The decision to ask the CNN news team to accompany the flight is part of carefully choreographed preparations for war with China. It came days after US Secretary of State John Kerry visited Beijing to insist China back off its land reclamation, and just prior to the appearance of Defence Secretary Ashton Carter at the Shangri-La Dialogue in Singapore next weekend where he is likely to confront Chinese military officials.
Centre for Strategic and International Studies (CSIS) analyst Mira Rapp Hooper explained this week: “What you’re seeing by the US is a calculated, transparent effort to reveal the situation in all its details and potential dangers.”
The CSIS is heavily involved with the US military in implementing the “pivot to Asia.” Not accidently, as the Obama administration escalated tensions with China this year over the South China Sea, the think tank established the Asia Maritime Transparency Initiative (AMTI) headed by Hooper. Following the CNN report, using its own close Pentagon ties, the AMTI website released its own exclusive video of US surveillance flights.
There is no doubt Washington intends to continue its provocative actions. When China announced an Air Defence Identification Zone (ADIZ) in the East China Sea in November 2013, the US immediately challenged the zone by flying nuclear-capable B-52 bombers into the area unannounced. US plans to fly military aircraft within the 12-mile limit around the Chinese islets are far more reckless. Beijing regards the South China Sea, which is adjacent to major Chinese mainland naval bases, as critical to its strategic interests.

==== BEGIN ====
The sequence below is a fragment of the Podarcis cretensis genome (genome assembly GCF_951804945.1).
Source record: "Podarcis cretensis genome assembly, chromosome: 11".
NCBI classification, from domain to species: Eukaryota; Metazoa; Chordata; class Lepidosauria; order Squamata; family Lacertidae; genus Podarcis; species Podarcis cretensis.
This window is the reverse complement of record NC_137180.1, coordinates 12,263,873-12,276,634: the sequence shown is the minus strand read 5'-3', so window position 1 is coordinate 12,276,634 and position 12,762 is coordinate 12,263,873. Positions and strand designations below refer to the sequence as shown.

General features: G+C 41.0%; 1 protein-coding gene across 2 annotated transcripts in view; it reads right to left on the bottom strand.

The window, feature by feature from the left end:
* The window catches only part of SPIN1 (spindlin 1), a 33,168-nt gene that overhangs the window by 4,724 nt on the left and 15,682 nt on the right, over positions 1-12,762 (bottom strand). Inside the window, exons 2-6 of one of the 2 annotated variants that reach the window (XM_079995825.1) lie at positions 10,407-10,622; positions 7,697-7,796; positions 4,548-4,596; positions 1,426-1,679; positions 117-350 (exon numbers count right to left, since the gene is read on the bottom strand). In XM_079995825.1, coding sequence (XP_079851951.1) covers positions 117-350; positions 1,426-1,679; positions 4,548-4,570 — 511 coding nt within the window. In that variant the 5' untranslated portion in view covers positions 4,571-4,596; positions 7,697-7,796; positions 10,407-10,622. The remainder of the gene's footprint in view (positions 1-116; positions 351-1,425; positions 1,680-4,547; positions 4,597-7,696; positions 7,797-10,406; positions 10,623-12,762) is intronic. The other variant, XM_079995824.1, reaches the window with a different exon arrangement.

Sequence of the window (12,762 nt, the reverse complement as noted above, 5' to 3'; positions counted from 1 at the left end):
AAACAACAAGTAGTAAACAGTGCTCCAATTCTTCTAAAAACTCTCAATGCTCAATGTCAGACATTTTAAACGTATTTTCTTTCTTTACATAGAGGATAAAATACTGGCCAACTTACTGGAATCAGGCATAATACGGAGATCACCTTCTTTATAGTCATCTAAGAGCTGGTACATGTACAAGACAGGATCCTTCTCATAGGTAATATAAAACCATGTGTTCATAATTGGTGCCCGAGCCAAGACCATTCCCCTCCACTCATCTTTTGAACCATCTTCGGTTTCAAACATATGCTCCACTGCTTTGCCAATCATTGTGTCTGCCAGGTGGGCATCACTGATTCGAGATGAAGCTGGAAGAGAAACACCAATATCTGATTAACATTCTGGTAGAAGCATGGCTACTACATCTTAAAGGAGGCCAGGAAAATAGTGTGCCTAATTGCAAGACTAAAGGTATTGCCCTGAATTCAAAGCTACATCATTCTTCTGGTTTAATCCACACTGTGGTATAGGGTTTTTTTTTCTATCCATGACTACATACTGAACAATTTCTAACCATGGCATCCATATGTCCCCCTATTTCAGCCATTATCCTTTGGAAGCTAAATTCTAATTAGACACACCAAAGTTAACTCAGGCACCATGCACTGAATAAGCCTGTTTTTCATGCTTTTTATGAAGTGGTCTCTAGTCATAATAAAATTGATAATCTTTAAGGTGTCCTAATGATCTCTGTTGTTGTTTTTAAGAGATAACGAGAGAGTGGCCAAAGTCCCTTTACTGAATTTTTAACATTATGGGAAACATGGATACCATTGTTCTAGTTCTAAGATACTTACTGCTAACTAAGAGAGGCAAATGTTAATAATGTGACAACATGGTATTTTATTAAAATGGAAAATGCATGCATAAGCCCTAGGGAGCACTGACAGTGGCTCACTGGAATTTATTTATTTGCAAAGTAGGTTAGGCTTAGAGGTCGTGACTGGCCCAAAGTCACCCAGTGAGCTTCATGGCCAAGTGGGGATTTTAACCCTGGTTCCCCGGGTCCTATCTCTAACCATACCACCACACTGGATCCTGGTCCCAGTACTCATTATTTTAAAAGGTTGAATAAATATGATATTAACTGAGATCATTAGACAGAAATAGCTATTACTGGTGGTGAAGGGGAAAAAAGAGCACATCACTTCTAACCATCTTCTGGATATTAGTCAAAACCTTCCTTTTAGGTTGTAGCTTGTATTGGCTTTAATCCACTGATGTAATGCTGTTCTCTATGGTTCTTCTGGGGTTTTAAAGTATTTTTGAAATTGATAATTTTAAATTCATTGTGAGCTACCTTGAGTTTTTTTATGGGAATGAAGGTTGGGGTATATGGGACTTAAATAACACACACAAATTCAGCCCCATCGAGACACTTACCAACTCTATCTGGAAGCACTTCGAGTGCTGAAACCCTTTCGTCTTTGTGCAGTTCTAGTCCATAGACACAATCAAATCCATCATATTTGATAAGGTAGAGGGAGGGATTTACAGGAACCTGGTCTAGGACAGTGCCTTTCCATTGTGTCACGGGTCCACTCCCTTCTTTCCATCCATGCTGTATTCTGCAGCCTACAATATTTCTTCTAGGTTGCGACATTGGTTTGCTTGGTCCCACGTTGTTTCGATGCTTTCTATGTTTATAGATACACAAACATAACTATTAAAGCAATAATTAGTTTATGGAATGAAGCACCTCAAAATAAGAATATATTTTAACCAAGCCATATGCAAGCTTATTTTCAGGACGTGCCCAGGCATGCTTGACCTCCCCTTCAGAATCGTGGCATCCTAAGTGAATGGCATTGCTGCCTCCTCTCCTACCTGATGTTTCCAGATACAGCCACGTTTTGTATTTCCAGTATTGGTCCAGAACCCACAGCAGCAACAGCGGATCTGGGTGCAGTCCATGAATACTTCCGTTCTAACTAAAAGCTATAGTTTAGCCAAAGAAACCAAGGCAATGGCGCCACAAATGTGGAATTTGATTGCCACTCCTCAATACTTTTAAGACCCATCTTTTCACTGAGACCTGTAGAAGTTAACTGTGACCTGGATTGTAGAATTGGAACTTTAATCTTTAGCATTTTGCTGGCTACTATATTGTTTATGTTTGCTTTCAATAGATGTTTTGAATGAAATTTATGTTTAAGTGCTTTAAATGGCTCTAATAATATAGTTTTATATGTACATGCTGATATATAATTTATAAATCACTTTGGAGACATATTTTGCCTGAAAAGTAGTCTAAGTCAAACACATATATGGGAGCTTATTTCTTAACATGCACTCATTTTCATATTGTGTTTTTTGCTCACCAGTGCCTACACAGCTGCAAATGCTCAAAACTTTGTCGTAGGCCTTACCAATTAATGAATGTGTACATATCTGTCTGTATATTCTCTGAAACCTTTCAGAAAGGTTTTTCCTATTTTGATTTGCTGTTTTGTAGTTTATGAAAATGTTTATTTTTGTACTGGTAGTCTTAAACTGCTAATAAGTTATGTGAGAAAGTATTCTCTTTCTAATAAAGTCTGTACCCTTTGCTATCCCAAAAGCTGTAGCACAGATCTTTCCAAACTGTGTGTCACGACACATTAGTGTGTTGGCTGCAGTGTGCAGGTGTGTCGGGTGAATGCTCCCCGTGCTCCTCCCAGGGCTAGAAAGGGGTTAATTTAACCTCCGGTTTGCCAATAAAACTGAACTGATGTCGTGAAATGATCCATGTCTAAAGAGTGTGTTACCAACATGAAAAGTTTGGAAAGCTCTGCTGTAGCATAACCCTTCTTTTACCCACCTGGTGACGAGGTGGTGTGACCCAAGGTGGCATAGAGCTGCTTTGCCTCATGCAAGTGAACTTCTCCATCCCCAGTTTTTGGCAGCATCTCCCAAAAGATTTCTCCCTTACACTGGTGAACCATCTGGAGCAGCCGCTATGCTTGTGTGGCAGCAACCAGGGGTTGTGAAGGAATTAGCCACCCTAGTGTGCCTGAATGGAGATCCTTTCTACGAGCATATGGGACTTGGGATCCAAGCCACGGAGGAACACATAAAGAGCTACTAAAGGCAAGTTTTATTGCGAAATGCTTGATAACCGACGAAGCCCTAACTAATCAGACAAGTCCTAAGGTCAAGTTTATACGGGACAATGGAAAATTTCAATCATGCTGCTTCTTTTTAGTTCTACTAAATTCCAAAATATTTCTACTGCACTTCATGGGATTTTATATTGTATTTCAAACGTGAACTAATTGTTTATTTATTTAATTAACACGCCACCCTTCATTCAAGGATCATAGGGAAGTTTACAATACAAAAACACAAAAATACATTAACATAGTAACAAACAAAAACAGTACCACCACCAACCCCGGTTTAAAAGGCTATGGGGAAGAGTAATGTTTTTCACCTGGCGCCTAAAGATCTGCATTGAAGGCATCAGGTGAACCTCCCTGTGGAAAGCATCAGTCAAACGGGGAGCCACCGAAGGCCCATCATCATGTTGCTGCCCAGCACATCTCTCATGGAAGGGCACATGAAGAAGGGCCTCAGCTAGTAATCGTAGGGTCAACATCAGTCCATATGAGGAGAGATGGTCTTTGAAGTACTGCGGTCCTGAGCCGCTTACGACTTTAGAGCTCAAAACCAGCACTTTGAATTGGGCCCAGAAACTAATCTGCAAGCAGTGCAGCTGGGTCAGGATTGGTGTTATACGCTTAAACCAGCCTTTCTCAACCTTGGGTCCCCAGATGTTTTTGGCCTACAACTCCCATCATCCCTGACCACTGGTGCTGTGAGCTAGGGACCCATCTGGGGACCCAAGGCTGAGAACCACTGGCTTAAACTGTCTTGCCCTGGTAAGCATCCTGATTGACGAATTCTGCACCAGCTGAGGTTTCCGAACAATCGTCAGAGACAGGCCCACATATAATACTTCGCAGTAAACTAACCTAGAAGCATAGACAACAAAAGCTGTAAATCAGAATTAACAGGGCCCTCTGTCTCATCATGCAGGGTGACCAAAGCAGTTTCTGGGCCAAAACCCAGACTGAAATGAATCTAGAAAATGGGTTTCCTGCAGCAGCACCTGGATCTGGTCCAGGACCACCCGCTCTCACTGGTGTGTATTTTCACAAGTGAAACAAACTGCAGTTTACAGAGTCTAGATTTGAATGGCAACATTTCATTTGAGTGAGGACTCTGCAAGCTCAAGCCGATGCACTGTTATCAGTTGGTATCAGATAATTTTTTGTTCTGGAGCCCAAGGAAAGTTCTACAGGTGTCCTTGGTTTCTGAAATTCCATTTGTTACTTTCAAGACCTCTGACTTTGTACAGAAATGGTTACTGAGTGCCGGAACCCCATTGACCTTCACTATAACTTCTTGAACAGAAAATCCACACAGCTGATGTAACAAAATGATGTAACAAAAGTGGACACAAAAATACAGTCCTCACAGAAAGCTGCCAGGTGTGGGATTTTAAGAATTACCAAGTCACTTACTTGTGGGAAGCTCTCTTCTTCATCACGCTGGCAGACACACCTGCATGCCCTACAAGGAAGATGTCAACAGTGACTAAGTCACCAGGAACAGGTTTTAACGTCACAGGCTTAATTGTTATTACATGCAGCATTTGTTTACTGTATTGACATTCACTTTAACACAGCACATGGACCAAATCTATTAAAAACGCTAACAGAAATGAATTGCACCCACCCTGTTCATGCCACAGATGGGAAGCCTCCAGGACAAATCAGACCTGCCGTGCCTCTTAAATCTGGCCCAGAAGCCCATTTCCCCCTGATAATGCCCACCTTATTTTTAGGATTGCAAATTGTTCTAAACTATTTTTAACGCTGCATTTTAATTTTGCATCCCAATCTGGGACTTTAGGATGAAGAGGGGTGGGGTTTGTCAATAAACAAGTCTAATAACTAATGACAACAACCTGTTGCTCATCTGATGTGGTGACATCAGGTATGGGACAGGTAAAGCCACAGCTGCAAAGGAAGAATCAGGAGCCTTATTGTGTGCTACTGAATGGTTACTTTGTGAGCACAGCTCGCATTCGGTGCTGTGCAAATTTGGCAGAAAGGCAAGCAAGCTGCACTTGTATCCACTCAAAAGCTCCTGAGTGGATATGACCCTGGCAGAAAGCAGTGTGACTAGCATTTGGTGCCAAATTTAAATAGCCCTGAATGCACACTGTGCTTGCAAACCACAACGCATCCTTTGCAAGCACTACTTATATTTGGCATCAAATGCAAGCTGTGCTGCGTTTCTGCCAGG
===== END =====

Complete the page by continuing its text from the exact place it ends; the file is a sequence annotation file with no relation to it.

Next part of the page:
Reacting to the CNN flight, Chinese foreign ministry spokesman Hong Lei declared: “Such action is likely to cause an accident, it is very irresponsible and dangerous and detrimental to regional peace and stability. We express our strong dissatisfaction, we urge the US to strictly abide by international law and international rules and refrain from taking any risky and provocative actions.” He warned that China would closely monitor the situation and “take the necessary and appropriate measures” to secure its islands and reefs in the South China Sea.
US imperialism’s overriding aim is not to secure “freedom of navigation” in the South China Sea. Rather the South China Sea has become the pretext for a show of force intended to bully Beijing into accepting US hegemony in Asia. For this, Washington is preparing for, and willing to risk, war.